Friday, October 07, 2016
Queen of Katwe
QUEEN OF KATWE (Mira Nair, 2016)
Katwe, a slum on the fringe of the Ugandan city of Kampala, is not the likeliest place for a chess champion to emerge, yet it is where Phiona Mutesi (Madina Nalwanga) calls home and picks up the game to a startlingly effective degree. In the fact-based QUEEN OF KATWE Phiona comes upon missionary Robert Katende (David Oyelowo) distributing cups of porridge and chess instruction to other children. She and her brother Mugabi Brian (Martin Kabanza) become interested and find learning the game to be a welcome break from trying to make a thousand shillings per day selling maize in the market and among traffic so their family can survive. Since their father and a brother died, their mother, Nakku Harriet (Lupita Nyong’o), has struggled to provide enough for them, their rebellious sister Night (Taryn Kyaze) and younger brother Richard (Ivan Jacobo and Nicolas Levesque).
Driven by his religious faith and experience as an orphan, Robert wishes to improve the lives of the kids he teaches through sports ministry outreach. He sees the possibility in Phiona not only to do well in chess competitions but also to escape the poverty around her. He sacrifices so his students can play against those much more fortunate and relishes their success. He does what he can to give them education. Still, Nakku is suspicious of Robert’s intentions and fears the effects on Phiona of the hope and dreams she may develop from seeing what exists beyond their harsh daily existences.
QUEEN OF KATWE is made in the inspirational sports movie mold with an underdog fighting her way to the top through skill and perseverance. Reduced to its plot, the film would be relatively unremarkable, just one more tale of triumph over adversity, yet director Mira Nair and screenwriter William Wheeler do something wondrous in telling Phiona’s true story. Nair’s strong sense of place captures the difficult living conditions and the moral challenges involved in growing up in extreme poverty without wallowing in miserabilism for its own sake. Nair doesn’t deny that the children can be happy as they work and play. There’s no question that Phiona’s family and those they live among have hard lives, but the film doesn’t condescend to them. As a family film stamped with the Walt Disney brand, some of the more unpleasant implications in the compromises to meet needs are hinted at, yet it’s not a matter of skirting the issues than being age-appropriate.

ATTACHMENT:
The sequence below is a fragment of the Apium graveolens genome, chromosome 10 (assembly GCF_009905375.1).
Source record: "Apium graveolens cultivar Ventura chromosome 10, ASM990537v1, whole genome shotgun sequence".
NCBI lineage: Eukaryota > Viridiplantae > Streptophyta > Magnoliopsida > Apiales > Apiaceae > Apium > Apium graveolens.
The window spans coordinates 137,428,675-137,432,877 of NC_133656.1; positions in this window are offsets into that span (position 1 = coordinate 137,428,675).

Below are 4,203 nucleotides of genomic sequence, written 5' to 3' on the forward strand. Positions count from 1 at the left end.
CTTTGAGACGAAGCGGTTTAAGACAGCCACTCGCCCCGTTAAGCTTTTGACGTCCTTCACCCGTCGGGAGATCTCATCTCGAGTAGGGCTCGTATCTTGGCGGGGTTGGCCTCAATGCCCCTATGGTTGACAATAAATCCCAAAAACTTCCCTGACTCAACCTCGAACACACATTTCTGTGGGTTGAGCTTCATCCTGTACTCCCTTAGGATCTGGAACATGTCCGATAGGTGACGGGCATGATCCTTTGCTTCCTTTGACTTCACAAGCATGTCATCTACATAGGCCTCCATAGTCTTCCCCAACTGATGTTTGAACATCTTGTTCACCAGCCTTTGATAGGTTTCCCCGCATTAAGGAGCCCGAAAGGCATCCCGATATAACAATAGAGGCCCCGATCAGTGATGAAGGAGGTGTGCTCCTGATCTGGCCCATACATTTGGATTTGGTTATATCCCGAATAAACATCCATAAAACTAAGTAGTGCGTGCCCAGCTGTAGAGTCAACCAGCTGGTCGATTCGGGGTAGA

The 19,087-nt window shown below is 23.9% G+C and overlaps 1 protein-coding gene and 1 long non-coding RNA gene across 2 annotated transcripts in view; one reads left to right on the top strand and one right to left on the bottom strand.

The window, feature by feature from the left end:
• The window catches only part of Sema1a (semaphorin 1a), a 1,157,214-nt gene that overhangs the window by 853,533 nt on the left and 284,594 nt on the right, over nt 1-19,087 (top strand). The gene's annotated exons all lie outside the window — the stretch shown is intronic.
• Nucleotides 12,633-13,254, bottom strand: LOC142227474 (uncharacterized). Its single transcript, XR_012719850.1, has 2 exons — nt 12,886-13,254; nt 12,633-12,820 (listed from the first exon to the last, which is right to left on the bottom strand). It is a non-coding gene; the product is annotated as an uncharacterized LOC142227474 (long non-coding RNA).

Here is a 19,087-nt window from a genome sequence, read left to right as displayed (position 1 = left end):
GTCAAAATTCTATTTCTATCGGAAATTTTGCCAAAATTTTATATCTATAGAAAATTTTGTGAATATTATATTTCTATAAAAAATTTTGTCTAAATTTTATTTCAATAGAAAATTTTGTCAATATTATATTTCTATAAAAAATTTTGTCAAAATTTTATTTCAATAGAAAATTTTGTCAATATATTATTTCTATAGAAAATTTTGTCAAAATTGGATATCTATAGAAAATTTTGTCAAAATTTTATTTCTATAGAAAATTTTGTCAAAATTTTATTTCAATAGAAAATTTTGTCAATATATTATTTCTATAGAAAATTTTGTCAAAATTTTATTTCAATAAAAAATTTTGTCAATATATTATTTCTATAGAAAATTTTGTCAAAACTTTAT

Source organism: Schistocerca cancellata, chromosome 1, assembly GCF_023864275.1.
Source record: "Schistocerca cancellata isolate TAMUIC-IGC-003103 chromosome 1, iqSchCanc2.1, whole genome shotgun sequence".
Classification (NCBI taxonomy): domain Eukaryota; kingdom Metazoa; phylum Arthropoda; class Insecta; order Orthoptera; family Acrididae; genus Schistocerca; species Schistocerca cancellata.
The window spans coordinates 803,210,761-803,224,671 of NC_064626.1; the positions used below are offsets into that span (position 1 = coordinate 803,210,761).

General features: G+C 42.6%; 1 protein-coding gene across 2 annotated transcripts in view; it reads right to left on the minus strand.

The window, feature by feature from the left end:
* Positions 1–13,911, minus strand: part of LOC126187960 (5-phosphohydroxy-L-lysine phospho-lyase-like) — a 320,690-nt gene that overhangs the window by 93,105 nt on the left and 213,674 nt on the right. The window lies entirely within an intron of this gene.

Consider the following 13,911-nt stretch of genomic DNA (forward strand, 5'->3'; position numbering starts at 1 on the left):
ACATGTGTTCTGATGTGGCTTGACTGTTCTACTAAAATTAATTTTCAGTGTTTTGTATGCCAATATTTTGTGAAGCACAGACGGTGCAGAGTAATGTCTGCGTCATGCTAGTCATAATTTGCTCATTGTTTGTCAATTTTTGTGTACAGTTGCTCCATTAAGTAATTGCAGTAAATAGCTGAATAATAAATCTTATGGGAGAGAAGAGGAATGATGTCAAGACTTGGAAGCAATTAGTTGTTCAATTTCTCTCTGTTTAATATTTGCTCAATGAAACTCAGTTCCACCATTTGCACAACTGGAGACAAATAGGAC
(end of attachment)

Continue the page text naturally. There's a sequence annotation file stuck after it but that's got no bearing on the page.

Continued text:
QUEEN OF KATWE is not explicitly a faith-based film, a term usually intended for the type of blandly reassuring and proselytizing movie meant to turn out church groups in droves, but it is deeply informed by the Christianity of its main characters. Religious belief is integrated into these protagonists through their actions rather than through statements or Scriptural quotations. While QUEEN OF KATWE looks admiringly at them, the film notices the burden associated with living by such principles. Nakku refuses to forsake what she holds dear in exchange for minimal necessities. Robert must decide between his commitment to the work of a servant of God and a career that will pay him more to care for his wife and child. The film treats their Christian faith as an ideology that guides their lives rather than a slogan.
Best known for playing Martin Luther King Jr. in SELMA, Oyelowo is just as charismatic in QUEEN OF KATWE. He exudes a softer presence here, one that gains strength through quiet insistence than the rousing speech. When he rallies the kids who feel that they don’t belong among their richer peers and tries to convince Nakku of Phiona’s potential, Oyelowo persuades because he speaks from a place of empathy. Nyong’o does affecting work through how Nakku watches her children. Nalwanga anchors the film with the determination she brings to Phiona. In observing the fundamental decency of these people, QUEEN OF KATWE identifies that being a champion may come with a medal or a trophy, but it doesn’t need to.